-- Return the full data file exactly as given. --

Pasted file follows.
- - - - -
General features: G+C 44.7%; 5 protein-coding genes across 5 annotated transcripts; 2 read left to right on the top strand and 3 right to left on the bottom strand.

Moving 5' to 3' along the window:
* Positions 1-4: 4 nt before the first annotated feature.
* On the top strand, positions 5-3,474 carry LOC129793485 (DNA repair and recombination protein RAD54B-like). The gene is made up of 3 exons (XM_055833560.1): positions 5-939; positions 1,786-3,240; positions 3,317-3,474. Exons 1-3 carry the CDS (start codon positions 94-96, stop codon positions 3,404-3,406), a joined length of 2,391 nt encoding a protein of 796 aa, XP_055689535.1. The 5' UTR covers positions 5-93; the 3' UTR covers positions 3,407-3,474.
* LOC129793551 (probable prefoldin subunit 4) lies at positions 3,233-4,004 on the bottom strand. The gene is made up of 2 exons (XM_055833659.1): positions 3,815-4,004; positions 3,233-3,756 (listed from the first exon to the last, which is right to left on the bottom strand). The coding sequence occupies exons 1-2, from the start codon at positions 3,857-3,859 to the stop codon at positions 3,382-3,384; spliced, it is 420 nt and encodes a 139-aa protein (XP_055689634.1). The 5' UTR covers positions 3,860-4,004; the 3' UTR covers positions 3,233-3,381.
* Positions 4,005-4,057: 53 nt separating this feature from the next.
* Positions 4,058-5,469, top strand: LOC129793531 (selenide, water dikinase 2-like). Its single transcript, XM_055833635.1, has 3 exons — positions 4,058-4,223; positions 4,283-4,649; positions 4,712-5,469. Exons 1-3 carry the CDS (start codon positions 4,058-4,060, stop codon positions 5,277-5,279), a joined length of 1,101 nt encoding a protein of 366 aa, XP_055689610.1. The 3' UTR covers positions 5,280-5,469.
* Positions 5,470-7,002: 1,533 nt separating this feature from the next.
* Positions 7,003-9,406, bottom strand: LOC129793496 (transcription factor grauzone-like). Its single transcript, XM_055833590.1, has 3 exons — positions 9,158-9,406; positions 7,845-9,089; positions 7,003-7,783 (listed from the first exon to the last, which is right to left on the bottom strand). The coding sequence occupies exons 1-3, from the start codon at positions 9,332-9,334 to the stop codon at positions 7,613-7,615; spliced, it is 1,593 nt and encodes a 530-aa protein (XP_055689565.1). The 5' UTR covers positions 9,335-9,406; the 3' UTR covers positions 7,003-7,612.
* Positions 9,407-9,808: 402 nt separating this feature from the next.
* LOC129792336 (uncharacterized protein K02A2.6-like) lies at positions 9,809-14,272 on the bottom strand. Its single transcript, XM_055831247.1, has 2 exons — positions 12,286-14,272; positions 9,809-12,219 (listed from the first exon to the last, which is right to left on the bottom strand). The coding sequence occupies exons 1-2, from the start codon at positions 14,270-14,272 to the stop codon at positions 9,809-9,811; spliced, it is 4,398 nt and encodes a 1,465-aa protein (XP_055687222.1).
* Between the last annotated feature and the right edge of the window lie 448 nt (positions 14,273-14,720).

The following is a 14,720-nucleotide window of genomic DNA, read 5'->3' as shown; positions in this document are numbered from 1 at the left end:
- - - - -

General features: G+C 44.7%; 5 protein-coding genes across 5 annotated transcripts; 2 read left to right on the top strand and 3 right to left on the bottom strand.

Moving 5' to 3' along the window:
* Positions 1-4: 4 nt before the first annotated feature.
* On the top strand, positions 5-3,474 carry LOC129793485 (DNA repair and recombination protein RAD54B-like). The gene is made up of 3 exons (XM_055833560.1): positions 5-939; positions 1,786-3,240; positions 3,317-3,474. Exons 1-3 carry the CDS (start codon positions 94-96, stop codon positions 3,404-3,406), a joined length of 2,391 nt encoding a protein of 796 aa, XP_055689535.1. The 5' UTR covers positions 5-93; the 3' UTR covers positions 3,407-3,474.
* LOC129793551 (probable prefoldin subunit 4) lies at positions 3,233-4,004 on the bottom strand. The gene is made up of 2 exons (XM_055833659.1): positions 3,815-4,004; positions 3,233-3,756 (listed from the first exon to the last, which is right to left on the bottom strand). The coding sequence occupies exons 1-2, from the start codon at positions 3,857-3,859 to the stop codon at positions 3,382-3,384; spliced, it is 420 nt and encodes a 139-aa protein (XP_055689634.1). The 5' UTR covers positions 3,860-4,004; the 3' UTR covers positions 3,233-3,381.
* Positions 4,005-4,057: 53 nt separating this feature from the next.
* Positions 4,058-5,469, top strand: LOC129793531 (selenide, water dikinase 2-like). Its single transcript, XM_055833635.1, has 3 exons — positions 4,058-4,223; positions 4,283-4,649; positions 4,712-5,469. Exons 1-3 carry the CDS (start codon positions 4,058-4,060, stop codon positions 5,277-5,279), a joined length of 1,101 nt encoding a protein of 366 aa, XP_055689610.1. The 3' UTR covers positions 5,280-5,469.
* Positions 5,470-7,002: 1,533 nt separating this feature from the next.
* Positions 7,003-9,406, bottom strand: LOC129793496 (transcription factor grauzone-like). Its single transcript, XM_055833590.1, has 3 exons — positions 9,158-9,406; positions 7,845-9,089; positions 7,003-7,783 (listed from the first exon to the last, which is right to left on the bottom strand). The coding sequence occupies exons 1-3, from the start codon at positions 9,332-9,334 to the stop codon at positions 7,613-7,615; spliced, it is 1,593 nt and encodes a 530-aa protein (XP_055689565.1). The 5' UTR covers positions 9,335-9,406; the 3' UTR covers positions 7,003-7,612.
* Positions 9,407-9,808: 402 nt separating this feature from the next.
* LOC129792336 (uncharacterized protein K02A2.6-like) lies at positions 9,809-14,272 on the bottom strand. Its single transcript, XM_055831247.1, has 2 exons — positions 12,286-14,272; positions 9,809-12,219 (listed from the first exon to the last, which is right to left on the bottom strand). The coding sequence occupies exons 1-2, from the start codon at positions 14,270-14,272 to the stop codon at positions 9,809-9,811; spliced, it is 4,398 nt and encodes a 1,465-aa protein (XP_055687222.1).
* Between the last annotated feature and the right edge of the window lie 448 nt (positions 14,273-14,720).

The following is a 14,720-nucleotide window of genomic DNA, read 5'->3' as shown; positions in this document are numbered from 1 at the left end: